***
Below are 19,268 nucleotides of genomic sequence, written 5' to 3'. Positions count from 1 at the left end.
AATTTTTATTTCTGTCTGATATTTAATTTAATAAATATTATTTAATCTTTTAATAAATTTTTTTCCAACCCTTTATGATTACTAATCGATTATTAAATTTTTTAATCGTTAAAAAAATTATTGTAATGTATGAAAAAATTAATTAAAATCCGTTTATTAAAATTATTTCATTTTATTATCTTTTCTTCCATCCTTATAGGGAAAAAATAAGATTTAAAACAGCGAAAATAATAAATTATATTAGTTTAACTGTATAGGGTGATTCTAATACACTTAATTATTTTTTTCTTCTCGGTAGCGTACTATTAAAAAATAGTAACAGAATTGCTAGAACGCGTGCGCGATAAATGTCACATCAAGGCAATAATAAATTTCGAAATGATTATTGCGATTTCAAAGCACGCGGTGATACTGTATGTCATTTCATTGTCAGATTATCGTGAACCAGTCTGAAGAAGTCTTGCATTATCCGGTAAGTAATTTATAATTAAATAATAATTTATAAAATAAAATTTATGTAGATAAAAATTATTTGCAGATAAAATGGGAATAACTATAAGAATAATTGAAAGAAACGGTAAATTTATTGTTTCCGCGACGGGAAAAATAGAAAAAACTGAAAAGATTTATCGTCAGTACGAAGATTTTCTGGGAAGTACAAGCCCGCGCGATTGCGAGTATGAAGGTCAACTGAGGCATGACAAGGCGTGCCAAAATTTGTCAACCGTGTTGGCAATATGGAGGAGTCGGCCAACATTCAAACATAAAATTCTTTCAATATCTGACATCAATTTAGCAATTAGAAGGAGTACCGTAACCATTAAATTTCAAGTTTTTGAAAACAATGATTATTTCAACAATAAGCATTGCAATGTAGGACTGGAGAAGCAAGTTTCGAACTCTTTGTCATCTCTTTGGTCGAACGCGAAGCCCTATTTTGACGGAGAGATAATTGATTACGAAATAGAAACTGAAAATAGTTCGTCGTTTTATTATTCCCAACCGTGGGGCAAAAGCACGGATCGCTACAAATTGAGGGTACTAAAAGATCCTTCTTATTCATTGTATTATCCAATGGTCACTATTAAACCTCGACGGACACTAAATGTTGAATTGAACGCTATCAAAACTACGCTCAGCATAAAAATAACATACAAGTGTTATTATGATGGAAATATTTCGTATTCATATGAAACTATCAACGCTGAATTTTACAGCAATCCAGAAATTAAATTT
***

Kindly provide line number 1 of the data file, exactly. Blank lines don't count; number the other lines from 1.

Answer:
Below are 19,268 nucleotides of genomic sequence, written 5' to 3'. Positions count from 1 at the left end.